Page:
Education for Child Refugee in Indonesia
Do you ever imagine, what would happen if you don’t have any legal identity?
Losing an ID card might be a problem for us; we cannot open a bank account, apply for health insurance, or even check in to airports. These little things might be just a little disturbance in our daily life, and can be solved by a visit to police station. But, if no one will ever give it back to us, those little financial, health, and transportation issues will be a huge lifetime problem. And these are problems that every refugee struggled in.
Refugees cannot access their rights in their home country. Either unwilling or unable, the home country is not responsible for their well-being. That’s why they seek for asylum in other country.
Within the dispute of states’ obligations to solve refugee problems, child refugees often become a forgotten vulnerable group that their rights have to be fulfilled immediately. Every child in the world, including child refugees, has equal rights to grow up in an environment where their potential can be explored thoroughly.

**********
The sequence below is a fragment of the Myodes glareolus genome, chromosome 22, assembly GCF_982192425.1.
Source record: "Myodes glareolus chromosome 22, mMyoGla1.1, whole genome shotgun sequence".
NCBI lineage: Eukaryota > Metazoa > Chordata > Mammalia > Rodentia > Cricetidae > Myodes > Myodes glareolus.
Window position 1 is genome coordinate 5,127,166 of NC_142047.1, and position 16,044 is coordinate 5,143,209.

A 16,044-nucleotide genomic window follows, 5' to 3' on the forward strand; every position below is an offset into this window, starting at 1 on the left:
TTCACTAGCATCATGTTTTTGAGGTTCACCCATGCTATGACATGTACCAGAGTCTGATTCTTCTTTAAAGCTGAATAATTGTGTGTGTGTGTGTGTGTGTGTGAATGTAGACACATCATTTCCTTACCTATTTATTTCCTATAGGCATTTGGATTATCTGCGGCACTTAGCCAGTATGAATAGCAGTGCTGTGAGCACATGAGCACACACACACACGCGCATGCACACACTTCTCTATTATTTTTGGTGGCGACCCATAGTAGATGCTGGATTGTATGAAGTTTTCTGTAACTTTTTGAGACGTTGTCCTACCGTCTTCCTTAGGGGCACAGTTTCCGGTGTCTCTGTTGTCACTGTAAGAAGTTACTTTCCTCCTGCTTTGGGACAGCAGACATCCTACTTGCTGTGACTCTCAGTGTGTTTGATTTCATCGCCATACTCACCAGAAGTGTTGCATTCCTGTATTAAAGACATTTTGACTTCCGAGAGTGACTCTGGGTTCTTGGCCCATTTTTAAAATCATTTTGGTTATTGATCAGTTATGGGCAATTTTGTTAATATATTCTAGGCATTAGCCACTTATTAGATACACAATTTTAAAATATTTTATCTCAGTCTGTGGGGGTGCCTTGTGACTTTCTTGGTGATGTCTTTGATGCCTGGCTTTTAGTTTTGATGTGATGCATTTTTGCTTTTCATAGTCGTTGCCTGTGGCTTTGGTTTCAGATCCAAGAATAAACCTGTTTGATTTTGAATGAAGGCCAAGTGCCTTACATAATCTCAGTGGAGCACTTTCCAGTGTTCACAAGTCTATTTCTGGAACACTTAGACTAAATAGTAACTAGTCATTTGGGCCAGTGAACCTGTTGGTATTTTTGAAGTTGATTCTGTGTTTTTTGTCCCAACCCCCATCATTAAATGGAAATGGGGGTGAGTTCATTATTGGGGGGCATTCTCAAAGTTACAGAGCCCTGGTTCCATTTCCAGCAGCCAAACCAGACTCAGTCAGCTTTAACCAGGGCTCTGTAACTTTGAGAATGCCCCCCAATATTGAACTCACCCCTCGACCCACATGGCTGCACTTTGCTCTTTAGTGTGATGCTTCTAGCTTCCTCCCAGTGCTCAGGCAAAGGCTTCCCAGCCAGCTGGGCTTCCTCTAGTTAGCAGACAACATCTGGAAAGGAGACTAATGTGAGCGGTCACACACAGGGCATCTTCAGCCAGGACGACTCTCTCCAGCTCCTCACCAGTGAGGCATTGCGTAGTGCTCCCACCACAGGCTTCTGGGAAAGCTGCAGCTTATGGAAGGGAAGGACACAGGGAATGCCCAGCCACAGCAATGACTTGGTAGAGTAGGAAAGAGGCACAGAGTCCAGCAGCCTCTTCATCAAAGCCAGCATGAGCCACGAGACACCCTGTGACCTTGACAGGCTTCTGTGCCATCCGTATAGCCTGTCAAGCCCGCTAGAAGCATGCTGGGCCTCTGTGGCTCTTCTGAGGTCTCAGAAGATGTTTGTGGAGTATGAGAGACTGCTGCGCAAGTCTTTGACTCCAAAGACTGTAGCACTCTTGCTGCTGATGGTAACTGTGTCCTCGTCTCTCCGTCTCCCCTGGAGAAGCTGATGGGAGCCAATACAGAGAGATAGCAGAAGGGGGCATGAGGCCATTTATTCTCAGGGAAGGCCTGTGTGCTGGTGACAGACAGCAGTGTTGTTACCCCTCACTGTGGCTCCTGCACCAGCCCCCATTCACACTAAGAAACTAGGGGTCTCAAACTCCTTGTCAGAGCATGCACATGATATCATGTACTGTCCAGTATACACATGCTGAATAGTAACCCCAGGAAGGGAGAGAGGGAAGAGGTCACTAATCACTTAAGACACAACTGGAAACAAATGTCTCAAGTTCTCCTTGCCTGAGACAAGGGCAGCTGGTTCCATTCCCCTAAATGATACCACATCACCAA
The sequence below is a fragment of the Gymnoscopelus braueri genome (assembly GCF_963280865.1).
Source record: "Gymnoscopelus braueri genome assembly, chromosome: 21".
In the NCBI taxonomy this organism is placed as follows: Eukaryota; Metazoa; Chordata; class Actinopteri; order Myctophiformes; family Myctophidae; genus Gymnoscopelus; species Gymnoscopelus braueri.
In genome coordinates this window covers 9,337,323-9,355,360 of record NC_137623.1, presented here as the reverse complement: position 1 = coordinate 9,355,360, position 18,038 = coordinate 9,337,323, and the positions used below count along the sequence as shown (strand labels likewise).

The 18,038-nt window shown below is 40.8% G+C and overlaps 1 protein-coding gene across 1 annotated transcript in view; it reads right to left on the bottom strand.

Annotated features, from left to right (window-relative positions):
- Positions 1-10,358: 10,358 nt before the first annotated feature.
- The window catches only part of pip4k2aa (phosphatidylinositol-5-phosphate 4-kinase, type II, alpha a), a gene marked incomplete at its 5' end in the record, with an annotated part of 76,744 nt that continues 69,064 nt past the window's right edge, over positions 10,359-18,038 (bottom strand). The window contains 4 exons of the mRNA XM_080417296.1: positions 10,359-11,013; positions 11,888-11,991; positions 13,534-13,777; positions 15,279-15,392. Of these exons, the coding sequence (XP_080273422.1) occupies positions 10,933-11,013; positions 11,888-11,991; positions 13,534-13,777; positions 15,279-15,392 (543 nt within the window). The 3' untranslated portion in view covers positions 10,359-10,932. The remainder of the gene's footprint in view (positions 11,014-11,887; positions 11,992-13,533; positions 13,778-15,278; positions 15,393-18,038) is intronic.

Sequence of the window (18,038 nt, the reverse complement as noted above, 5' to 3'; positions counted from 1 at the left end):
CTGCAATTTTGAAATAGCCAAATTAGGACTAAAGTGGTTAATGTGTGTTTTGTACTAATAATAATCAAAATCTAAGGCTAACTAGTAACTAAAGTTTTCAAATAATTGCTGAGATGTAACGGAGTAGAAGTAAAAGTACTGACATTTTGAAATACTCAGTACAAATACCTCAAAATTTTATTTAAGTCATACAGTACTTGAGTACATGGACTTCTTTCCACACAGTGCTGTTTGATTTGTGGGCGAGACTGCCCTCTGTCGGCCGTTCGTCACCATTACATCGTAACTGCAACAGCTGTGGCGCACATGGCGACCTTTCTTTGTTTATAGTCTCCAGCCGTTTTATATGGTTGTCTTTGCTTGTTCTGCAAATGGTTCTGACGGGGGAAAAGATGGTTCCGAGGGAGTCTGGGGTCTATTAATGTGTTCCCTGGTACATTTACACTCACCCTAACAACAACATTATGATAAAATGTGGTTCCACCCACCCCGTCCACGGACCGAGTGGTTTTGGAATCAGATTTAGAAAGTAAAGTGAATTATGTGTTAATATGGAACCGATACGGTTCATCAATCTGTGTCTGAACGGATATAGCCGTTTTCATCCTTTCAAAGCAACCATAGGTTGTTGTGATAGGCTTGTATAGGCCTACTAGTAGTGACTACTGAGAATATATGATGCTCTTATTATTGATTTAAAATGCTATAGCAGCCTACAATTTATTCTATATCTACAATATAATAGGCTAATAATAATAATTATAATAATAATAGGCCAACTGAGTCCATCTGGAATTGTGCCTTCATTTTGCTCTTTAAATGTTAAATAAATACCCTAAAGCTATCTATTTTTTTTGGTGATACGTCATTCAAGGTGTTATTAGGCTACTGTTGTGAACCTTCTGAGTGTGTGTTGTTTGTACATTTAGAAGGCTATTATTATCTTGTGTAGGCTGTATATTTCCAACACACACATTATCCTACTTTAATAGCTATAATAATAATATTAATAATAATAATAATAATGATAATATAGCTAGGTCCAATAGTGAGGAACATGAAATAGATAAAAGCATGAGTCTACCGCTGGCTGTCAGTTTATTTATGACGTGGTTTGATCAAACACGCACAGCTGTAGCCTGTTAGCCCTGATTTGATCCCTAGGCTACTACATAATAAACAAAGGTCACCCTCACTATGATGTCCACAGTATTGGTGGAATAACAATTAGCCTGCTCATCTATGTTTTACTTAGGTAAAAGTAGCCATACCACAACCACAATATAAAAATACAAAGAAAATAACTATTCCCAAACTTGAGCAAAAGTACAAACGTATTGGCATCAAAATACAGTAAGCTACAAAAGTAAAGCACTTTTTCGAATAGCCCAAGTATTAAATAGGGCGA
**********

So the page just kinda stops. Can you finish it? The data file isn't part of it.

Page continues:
One of the best interests of children to live up their potential is through education. Ever since Indonesia ratified United Nations’ Conventions on the Rights of the Child (CRC) 25 years ago, inclusive education for child refugees is not practiced in Indonesia’s public schools, especially for child refugees. Indonesia is failed to fulfill the rights of child refugees who are living in a dire situation without citizenship.
Even though Indonesia has not ratified the Refugee Convention, Indonesia government still has the obligation to provide education under the ratification of CRC. And it is quite disappointing if the governments still use the non-state party of Refugee Convention excuse and neglected child refugee.
Indonesia has every resource to fulfill the rights of education for child refugees, including coping with language barrier. The rule of inclusivity should be applied for everyone in this country to access free basic education. Not only education, inclusivity should be kept in mind when we are dealing with children rights in this country.
Providing child refugees’ needs for education does not mean we are neglecting Indonesian children education, but reflecting our respect for every child’s rights to access education in this noble land.